How to Plot Captivating Scenes in Romance Fiction
How to Plot Enthralling Scenes in Romance Fiction

How to Plot Captivating Scenes in Romance Fiction

In the realm of literature, romance fiction stands as a powerful genre that delves into the intricacies of falling in love. Crafting this kind of narrative requires a unique blend of authenticity, depth, and emotional resonance. This article offers a 4-step guide to outlining well-structured scenes that deeply connect with readers. Through practical insights and examples, we’ll explore the essential elements that contribute to creating an impactful scene.

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A scene, first of all, is a set of related actions that occur in a unified place and time. Rosenfeld (2007) agrees when she writes that scenes encapsulate fascinating characters’ actions and make events feel instantaneous. Basically, she emphasizes the importance of creating scenes with vivid actions and characters to make the story feel real. Action is key in a scene, but balance is important too.

So, I developed the mnemonic PICO to remember the four elements of a scene outline: Protagonist, Intention, Complications, and Outcome. We’ll examine each component, using a scene breakdown from Haunted Guardian. This is a plot outline that you could use as a basis for a Gothic romance. Nonetheless, the PICO method is useful for outlining any subgenre of romance fiction.


Amy and John’s encounter isn’t a charmingly fated meet-cute.

Protagonist: Amy Reed.

Intention: To find a bedroom where she can sleep.

Complications: Amy navigates an unfamiliar building without electricity. The darkness of night envelops her like a shroud. She gropes her way around the rooms, feeling uneasy and alone. Yet, unsettling noises alert her to the possibility of someone lurking in the shadows. Amy arms herself and embarks on a hunt to confront the trespasser.

Outcome: A desperate lunge leaves Amy disarmed, only to discover the hunky intruder is John. Amidst suspicion, an inexplicable attraction stirs within her heart. He offers a dubious explanation for his presence in the building, vanishes into the night, and leaves her bewildered.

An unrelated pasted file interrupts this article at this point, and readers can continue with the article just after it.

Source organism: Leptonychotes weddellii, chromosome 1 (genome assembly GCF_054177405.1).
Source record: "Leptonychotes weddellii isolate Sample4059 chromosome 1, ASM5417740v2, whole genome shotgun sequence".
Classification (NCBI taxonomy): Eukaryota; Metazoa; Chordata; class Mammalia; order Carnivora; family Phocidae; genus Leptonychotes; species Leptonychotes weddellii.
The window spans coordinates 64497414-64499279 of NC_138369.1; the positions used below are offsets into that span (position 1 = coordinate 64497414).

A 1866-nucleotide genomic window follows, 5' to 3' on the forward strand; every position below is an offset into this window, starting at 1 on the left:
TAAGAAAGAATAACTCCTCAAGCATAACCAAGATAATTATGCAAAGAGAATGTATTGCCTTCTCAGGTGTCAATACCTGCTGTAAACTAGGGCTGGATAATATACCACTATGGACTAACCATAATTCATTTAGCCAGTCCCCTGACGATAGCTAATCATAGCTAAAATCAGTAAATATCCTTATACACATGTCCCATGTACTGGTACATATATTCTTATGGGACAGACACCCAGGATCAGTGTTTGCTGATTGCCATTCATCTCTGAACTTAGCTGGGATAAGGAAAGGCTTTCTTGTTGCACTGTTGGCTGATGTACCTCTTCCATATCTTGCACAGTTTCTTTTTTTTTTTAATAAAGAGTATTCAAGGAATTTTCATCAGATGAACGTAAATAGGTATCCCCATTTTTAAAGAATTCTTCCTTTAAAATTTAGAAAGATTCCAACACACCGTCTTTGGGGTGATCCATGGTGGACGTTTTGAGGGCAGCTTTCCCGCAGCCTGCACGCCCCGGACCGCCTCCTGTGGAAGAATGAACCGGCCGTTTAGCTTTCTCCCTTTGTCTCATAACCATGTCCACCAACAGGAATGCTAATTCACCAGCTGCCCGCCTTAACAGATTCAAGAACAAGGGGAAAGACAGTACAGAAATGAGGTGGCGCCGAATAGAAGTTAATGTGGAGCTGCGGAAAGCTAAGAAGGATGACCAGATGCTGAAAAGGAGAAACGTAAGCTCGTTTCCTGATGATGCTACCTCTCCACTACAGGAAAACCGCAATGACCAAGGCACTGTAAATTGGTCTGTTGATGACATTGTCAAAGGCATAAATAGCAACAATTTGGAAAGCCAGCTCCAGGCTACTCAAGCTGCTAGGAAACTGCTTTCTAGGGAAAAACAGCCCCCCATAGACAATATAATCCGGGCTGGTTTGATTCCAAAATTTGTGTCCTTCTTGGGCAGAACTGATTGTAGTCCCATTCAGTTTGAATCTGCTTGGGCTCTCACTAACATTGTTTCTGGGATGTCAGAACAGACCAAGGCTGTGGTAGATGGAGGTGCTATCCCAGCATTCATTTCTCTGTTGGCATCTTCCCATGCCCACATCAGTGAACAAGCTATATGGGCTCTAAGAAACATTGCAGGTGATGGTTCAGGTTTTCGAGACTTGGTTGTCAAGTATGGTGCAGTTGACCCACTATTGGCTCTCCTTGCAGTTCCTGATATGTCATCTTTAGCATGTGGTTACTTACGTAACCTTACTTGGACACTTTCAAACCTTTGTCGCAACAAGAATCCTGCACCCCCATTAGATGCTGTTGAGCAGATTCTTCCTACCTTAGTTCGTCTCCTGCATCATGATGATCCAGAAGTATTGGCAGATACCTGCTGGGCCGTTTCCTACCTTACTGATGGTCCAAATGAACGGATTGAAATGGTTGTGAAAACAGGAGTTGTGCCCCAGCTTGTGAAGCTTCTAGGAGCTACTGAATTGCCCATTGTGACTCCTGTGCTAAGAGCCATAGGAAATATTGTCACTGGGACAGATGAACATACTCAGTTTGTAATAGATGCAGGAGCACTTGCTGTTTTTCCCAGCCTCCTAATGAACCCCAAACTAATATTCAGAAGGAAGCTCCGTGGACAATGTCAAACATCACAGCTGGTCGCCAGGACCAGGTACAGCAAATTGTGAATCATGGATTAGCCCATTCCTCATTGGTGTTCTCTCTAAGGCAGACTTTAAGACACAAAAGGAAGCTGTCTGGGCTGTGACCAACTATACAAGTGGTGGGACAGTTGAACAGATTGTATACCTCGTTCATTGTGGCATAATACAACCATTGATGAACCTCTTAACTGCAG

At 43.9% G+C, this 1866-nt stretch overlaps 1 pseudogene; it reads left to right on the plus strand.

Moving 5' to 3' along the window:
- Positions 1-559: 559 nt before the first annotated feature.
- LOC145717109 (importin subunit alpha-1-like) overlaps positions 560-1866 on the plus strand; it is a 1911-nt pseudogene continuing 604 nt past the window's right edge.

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Let’s now break down the scene’s components.


The protagonist is the point-of-view character through whose eyes the readers experience the scene. They see, hear, think, and feel everything the protagonist does. This allows the readers to connect with the character on a deeper level and to better understand the story. Given that a single perspective is allowed per scene, there can be just one main character. That’s the full name you should write at the top of your scene online. Amy Reed, in this case.


An intention is a specific objective that the protagonist plans to achieve in the scene. You should declare this immediate goal using the to-infinitive, and it must support the achievement of the protagonist’s main objective. For instance, Amy intends to find a bedroom because she has come to uncover the building’s dark secrets. It’s a necessary step that will help her accomplish her story goal.


Complications are the challenges that the protagonist encounters while she follows through on her intention. They should be a mix of internal and external conflicts because that’s what makes a scene more enthralling. It’d be boring if the protagonist achieved her goal without hitting a few bumps in the road. A scene without complications is as bland as a muffin without mixins. So, you should add them as flavor-enhancing ingredients.

In this example, Amy faces outside forces such as an unknown setting, lack of electricity, and darkness. They obstruct her search for a bedroom. She also grapples internally with uneasiness and loneliness, which don’t let her focus on the task at hand. To top it off, unnerving noises prompt Amy to confront the intruder.


The outcome refers to the end result of how a scene unfolds. Did the protagonist get what she intended? What effect did her actions and choices have on the plot? The outcome must set the stage for the next scene and leave the reader wanting more. 

How does Amy’s scene turn out? Her encounter with John lacks the charm of a typical meet-cute. It’s what’s expected of a Gothic romance, but sparks of attraction ignite between them amid suspicion. John’s intentions remain in suspense until the next scene, and the reader would be eager to find out more. That’s how you strategically outline a page-turner.

In conclusion, mastering the art of scene construction is pivotal in romance fiction. You can use the mnemonic PICO to remember the ingredients for a scene outline: Protagonist, Intention, Complications, and Outcome. As you embark on your writing journey, remember that every scene is an opportunity to captivate your readers. And that requires careful planning.


Rosenfeld, J. (2007). Make a Scene: Crafting a Powerful Story One Scene at a Time. F+W Media.

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